On the one hand, automakers need to convince mobile developers that it's worthwhile to create apps for the car. They also need to make the process of creating and monetizing car apps as easy and open as possible. Otherwise, why would a developer spend time developing a car app when a phone app could reach many more customers? (About 60 million cars shipped in 2012, compared to more than 545 million smartphones — and most of those cars can't host apps.)
On the other hand, apps can't run willy-nilly in the car. For safety's sake, automakers must impose control on when specific apps can be used, and the apps themselves must be designed or modified to minimize distraction, possibly in accordance with government-mandated rules and guidelines. That may sound like an imposition on developers, but not really. After all, developers want to create apps that will prove popular with consumers, and consumers will be far more interested in apps that can be used while the car is moving — apps that, for safety reasons, can be used only when the car is stopped will hold less appeal.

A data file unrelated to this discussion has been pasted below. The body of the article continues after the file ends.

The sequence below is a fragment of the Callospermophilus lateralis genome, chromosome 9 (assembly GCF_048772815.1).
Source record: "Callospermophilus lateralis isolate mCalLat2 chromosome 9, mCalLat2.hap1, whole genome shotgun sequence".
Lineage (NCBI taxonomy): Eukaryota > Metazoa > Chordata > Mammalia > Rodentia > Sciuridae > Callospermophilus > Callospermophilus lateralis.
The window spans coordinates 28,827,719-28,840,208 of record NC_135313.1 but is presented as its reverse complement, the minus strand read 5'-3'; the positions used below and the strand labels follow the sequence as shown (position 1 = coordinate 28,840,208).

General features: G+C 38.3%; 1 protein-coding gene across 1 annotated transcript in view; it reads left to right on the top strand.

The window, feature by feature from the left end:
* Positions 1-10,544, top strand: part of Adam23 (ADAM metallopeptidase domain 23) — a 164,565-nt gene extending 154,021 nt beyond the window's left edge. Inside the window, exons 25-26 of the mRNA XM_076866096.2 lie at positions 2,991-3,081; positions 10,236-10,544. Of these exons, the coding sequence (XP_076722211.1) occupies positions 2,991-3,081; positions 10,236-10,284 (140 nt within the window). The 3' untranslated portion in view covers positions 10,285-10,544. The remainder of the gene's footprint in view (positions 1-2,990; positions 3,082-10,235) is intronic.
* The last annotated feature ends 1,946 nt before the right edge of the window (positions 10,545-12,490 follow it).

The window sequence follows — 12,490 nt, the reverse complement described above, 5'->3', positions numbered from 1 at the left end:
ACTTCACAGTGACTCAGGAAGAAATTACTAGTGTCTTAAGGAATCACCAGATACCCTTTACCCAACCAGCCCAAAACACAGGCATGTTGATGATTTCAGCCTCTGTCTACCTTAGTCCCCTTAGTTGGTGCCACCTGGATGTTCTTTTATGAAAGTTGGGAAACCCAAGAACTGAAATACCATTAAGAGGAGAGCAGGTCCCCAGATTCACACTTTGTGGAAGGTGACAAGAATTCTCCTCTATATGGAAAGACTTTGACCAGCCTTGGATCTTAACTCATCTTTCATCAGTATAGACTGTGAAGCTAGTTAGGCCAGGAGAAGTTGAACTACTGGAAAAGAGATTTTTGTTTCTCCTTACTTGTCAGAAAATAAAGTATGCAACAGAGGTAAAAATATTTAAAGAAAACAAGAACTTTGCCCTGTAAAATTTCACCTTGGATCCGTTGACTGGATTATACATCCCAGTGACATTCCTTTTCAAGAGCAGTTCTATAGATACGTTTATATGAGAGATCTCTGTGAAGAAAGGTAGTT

But enough from me. Recently, my colleague Andy Gryc caught up with Thilo Koslowski, VP Distinguished Analyst at Gartner, and they discussed the notion of controlled openness for the car — along with how HTML5 fits into the picture. The cameras were rolling, so grab some popcorn, dim the lights, and check it out: